It’s also painful to watch the film’s depiction of how young Irishmen were conditioned and seduced into killing. Without giving away too much, one character in particular is a case study in homicidal inducement. He resists, despite all the encouragement from his elders to give way and get over the hump of the first kill. He hesitates, he stalls, a sign that he hasn’t completely lost touch with that inner voice telling him that murder is always, always wrong. At that point, it’s hard to tell how much of his reluctance to shoot is rooted in his Christian upbringing, no matter how nominal, and how much of it is some fundamental instinct against taking another human being’s life.

That there is such an instinct is unquestionable. “The history of warfare can be seen as a history of increasingly more effective mechanisms for enabling and conditioning men to overcome their innate resistance to killing their fellow human beings.” So writes West Point professor Lt. Col. Dave Grossman in On Killing: The Psychological Cost of Learning to Kill in War and Society (1995). Grossman details the normalizing process that modern military machines utilize to suppress that resistance in men and women, and optimize both their willingness to kill and their efficiency in doing so. ’71 is practically a cinematic adaptation of Grossman’s Kübler-Ross-like stages of how we accustom ourselves to human slaughter. “The basic response stages to killing in combat are concern about killing, the actual kill, exhilaration, remorse, and rationalization and acceptance.” Prodding future combatants toward that rationalization and acceptance seems to be standard operating procedure for all kinds of armed organizations. Conscience, it seems, and morality have no place.

At the conclusion of the film, I shuddered and looked over at my son. He’s turning 18 next year, and will have to cope with signing up for the draft and all that entails. Maybe it was unnecessary, but I felt compelled to apologize to him for a world in which violence has become the default response to so many problems. In addition, I made a mental note to call my friend Shawn at Catholic Peace Fellowship to get him connected with Cris – to set up a meeting for the two of them to discuss what it means to sign on the dotted line with Selective Service.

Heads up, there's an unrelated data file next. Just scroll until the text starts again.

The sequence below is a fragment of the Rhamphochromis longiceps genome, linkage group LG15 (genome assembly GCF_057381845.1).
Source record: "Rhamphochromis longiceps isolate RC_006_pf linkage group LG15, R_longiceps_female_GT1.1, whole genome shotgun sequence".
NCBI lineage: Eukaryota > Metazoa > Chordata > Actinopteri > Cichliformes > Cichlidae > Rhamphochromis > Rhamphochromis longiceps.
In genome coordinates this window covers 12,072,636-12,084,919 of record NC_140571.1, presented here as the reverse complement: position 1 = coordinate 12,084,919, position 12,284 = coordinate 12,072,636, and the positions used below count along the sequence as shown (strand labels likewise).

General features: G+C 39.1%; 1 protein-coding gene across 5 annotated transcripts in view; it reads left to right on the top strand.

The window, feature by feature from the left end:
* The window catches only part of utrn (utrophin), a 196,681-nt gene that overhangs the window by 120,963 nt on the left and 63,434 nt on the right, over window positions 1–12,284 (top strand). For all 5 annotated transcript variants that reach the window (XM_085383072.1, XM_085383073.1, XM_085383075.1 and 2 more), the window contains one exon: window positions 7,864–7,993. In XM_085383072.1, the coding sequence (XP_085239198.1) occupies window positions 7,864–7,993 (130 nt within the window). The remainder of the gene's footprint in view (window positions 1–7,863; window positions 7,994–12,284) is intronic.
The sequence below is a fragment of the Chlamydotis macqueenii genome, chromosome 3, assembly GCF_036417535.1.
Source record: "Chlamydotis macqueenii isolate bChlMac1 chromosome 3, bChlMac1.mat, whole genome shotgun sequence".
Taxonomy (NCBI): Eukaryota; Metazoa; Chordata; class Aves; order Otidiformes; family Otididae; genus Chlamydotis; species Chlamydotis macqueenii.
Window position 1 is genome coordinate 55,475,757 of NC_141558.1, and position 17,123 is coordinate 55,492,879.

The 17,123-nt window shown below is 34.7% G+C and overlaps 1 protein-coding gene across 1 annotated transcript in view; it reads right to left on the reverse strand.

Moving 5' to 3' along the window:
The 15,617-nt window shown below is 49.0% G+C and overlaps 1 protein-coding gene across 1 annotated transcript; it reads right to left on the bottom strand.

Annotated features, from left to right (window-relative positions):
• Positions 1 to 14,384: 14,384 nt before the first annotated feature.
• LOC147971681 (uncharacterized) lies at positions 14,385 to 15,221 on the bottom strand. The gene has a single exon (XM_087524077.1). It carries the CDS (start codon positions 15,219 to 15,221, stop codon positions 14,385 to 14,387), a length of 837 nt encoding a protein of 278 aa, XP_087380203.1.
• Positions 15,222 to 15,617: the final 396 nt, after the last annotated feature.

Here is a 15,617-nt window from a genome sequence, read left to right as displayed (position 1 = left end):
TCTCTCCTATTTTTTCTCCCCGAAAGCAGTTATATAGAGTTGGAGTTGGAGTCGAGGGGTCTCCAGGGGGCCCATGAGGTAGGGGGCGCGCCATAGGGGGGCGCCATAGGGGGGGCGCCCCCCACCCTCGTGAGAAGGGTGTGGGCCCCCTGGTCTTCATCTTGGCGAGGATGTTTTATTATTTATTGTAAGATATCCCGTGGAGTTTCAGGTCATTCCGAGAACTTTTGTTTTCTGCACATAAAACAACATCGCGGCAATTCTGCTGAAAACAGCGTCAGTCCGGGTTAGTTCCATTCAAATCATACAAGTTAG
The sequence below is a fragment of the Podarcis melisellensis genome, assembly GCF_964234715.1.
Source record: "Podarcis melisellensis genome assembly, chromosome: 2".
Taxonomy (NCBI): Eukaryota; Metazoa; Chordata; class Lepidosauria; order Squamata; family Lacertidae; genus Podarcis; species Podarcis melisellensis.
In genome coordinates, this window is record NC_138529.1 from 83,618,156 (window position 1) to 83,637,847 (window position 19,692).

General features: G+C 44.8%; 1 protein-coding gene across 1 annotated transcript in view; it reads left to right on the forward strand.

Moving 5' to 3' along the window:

Also, I decided to write this post to urge people to watch this underrated and neglected film – and watch it with your teens, especially your sons. As bleak as it is, ’71 contains a powerful undercurrent of confidence in our essential humaneness. “It is there,” Grossman insists, “it is strong, and it gives us cause to believe that there just may be hope for mankind after all.”
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Syria and My Boys

It’s appalling to me, appalling to me, that we spend two or three or four weeks debating whether to create a whole new category of war called humanitarian war, rather than dealing with our own problems and trying to solve them.
 ~ Rep. Alan Grayson, D-Fla.

Syria is suffering. The situation is dire; the stakes, high; the consequences of our choices, maybe catastrophic, maybe not. Who knows?

We get updates, analysis, and speculation around the clock, and from folks far more knowledgeable than me, so none of that here. Instead, I’m writing as a dad—specifically, a dad of sons. It’s my boys that got me thinking about Syria, and now I’m scared, sad, and angry.Syria-Civil-War

First, the scare. My 18-year-old recently sent in his Selective Service card, so he’s all signed up for the draft. I know that a draft is about as unlikely as a spontaneous peace in the Levant, but I still got spooked when he dropped that card in the mail slot.